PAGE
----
What's Emotional Flooding In A Relationship And How Can You Avoid It?

Learning to do conflict right in a relationship is an ever-evolving process, and sometimes it can feel like you're very far from getting it right. 

If you or your partner experience emotional flooding during a serious conversation, it might leave you feeling defeated or frustrated. Relationship researchers and psychologists Dr. John Gottman and Dr. Julie Schwartz Gottman have studied emotional flooding at length. They describe the experience as something that "happens when our body senses danger during a conflict, and it prevents us from having productive conversations" (via CNBC). Basically, you're overwhelmed by the negativity of the conversation or the argument itself so you become defensive and/or reactive, or you just completely shut down. Your heart might begin to race and your palms might get sweaty. You may even find it difficult to concentrate on or even hear what your partner is saying because your thoughts are going a mile a minute.

If you have a partner who does this (or you yourself are prone to doing this), this might sound familiar to you. Think about that time when your significant other stopped communicating with you mid-argument. Or, maybe they just started saying defensive things that didn't even relate to the conversation at hand. "Everyone has their own built-in meter that measures how much negativity and fear they can take in at a single moment. When it becomes too much, the nervous system goes into overdrive and we essentially enter 'fight or flight' mode," wrote John and Julie Gottman. Emotional flooding can look and feel different to different people, but it's definitely one of those things we do to sabotage our relationships. Here's the effect it might be having on your partnership.

You may end up hurting your partner and the relationship

Emotional flooding might not seem like a big deal once the moment has passed, but you could end up saying or doing things you don't mean when it happens and in turn, hurt your partner. At times when your significant other or you shut down during conflict, the other person in the equation can feel ignored, unheard, and frustrated. If the pattern continues during most, if not all, serious conversations, a sense of hopelessness could pervade the relationship. Nothing is worse than feeling like there's no way around having conversations that matter with your significant other.  

Therapist Zach Brittle told Huff Post that emotional flooding hinders effective problem-solving too. For the person who's experiencing the flooding, it could also feel like a losing battle. As Brittle shared, "If I know what the pattern's going to do, I'm going to avoid conflict, I'm going to go around you or I'm going to skip to the end where I automatically escalate right away. I'm not going to have as much patience to stay in it with you if I already know how it's going to end."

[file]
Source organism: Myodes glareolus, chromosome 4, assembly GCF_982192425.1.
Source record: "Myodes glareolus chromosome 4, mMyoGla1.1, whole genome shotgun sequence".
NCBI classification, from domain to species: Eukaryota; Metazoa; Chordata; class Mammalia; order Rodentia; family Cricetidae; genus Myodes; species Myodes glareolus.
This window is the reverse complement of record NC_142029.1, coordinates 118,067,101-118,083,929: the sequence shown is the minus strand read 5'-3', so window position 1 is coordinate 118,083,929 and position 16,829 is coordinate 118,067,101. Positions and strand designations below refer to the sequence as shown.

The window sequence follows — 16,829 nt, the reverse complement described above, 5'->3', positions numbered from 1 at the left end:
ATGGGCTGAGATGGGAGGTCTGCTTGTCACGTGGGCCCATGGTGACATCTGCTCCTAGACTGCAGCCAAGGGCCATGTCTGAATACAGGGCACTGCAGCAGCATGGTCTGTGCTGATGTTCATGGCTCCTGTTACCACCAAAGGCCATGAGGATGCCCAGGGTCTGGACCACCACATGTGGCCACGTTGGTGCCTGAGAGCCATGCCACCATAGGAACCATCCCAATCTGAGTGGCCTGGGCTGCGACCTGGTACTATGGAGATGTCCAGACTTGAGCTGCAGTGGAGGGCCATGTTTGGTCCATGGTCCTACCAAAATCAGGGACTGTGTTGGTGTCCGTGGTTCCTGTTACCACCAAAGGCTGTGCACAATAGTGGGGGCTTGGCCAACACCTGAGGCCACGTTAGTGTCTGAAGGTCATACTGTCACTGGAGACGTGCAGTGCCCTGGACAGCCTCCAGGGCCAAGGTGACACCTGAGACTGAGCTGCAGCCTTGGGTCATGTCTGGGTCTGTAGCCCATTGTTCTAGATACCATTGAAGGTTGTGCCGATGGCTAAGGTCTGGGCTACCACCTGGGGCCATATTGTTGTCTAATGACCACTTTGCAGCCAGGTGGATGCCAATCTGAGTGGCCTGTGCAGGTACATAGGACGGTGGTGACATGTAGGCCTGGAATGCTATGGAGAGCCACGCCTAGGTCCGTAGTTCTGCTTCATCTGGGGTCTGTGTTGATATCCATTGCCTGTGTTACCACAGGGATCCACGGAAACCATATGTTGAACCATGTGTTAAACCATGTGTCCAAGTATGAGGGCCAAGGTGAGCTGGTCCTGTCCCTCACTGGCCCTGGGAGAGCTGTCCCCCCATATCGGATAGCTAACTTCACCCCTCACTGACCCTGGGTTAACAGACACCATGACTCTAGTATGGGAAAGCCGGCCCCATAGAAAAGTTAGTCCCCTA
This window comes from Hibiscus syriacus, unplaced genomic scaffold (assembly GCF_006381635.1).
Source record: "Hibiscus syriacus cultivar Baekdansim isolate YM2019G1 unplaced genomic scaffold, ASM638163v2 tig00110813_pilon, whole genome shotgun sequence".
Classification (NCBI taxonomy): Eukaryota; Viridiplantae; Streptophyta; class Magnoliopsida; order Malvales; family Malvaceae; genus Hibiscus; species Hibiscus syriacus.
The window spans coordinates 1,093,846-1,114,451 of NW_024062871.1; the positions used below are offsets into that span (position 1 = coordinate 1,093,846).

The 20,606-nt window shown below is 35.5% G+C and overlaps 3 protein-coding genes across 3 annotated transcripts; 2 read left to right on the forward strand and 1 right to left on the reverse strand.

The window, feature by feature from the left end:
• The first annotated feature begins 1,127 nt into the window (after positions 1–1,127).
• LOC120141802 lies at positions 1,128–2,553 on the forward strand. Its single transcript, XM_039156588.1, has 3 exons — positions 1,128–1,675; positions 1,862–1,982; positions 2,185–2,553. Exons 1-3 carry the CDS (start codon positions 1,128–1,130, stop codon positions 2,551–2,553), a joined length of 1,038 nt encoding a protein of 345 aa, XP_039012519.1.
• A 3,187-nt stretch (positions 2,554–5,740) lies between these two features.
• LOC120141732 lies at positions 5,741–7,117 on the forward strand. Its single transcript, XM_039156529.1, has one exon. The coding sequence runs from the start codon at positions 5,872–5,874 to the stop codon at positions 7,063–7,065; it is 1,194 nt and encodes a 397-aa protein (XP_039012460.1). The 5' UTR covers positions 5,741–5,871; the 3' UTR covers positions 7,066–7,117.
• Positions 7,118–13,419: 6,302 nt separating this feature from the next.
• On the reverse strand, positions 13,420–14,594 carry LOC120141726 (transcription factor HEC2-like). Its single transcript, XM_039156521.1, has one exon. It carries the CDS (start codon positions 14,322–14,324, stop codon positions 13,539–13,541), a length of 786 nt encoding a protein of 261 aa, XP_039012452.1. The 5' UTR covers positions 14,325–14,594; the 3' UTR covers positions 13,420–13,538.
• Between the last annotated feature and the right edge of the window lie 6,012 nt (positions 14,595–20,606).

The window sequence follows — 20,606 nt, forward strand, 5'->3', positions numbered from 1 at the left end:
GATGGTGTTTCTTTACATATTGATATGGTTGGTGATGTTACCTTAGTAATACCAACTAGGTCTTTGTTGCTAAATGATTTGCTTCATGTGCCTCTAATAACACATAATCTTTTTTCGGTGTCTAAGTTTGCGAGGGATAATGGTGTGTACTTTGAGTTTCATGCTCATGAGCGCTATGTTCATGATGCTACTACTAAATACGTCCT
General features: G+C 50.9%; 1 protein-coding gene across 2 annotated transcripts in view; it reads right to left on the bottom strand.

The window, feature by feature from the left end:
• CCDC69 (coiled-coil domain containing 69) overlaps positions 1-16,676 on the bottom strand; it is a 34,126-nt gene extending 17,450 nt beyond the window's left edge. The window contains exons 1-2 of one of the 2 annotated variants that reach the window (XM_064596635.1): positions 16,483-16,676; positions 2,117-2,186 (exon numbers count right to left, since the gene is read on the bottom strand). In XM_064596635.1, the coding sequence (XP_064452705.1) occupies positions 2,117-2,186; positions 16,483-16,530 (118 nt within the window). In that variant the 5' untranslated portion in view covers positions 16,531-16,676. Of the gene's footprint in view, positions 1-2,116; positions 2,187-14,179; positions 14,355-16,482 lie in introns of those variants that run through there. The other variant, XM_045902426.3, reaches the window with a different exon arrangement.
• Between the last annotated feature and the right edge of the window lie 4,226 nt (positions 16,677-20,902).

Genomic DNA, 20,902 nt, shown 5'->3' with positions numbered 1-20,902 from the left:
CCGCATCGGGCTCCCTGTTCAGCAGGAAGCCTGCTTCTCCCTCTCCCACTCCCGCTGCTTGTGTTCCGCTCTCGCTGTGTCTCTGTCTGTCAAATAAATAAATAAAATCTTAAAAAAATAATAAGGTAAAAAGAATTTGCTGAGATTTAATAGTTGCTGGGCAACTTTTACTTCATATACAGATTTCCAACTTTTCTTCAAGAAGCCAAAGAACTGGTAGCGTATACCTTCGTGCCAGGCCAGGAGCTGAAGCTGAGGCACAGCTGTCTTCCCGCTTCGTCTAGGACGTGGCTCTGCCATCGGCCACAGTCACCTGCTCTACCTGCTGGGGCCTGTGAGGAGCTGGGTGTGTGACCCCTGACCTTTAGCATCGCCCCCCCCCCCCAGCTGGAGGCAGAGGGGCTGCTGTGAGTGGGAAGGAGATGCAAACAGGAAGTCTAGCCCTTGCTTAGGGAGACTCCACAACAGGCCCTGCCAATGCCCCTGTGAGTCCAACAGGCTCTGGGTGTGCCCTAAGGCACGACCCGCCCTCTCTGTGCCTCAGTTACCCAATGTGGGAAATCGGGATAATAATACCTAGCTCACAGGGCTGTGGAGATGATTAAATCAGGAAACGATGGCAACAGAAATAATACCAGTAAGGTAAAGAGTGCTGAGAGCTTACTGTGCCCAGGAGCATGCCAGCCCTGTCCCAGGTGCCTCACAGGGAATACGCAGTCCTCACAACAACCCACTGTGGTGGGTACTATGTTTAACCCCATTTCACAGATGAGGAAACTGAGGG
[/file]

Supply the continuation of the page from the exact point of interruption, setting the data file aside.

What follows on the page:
The key to a successful relationship is in understanding that both parties can be affected by emotional flooding, even if the person experiencing the flooding may feel like all they can think about or focus on are their own racing thoughts and overwhelming feelings. Navigating emotional flooding, therefore, becomes a matter of mutual effort. 

How to avoid emotional flooding

For the person who gets flooded, you could start off by asking yourself what about the conversations usually makes it all go downhill for you. You may have to do this when some time has passed and you're in a state of mind to reflect calmly. Is it your partner's tone of voice? Are they being too critical? Are they raising their voice and is that causing fear or anxiety? Licensed Marriage and Family Therapist Emma McAdam shared in a YouTube video that it's also important to recognize "the physiological symptoms and the behaviors you start to engage in when you're stressed out and flooded." 

Taking a timed break with the intention of coming back to the conversation afterward is a good next step. John and Julie Gottman suggest going into separate rooms and engaging in an activity that makes you think about something other than the argument. "We don't let ourselves stew in how upset we are. Instead, we might do a quick meditation or yoga session, read an article, or play a game on our phones," they explained. 

For the person who isn't experiencing flooding, understand that you won't get far trying to continue a conversation when your partner is feeling overwhelmed. Respect their need for space and use that time to relax too. It is better to pick up the conversation when both parties are able to contribute constructively instead of going around in circles.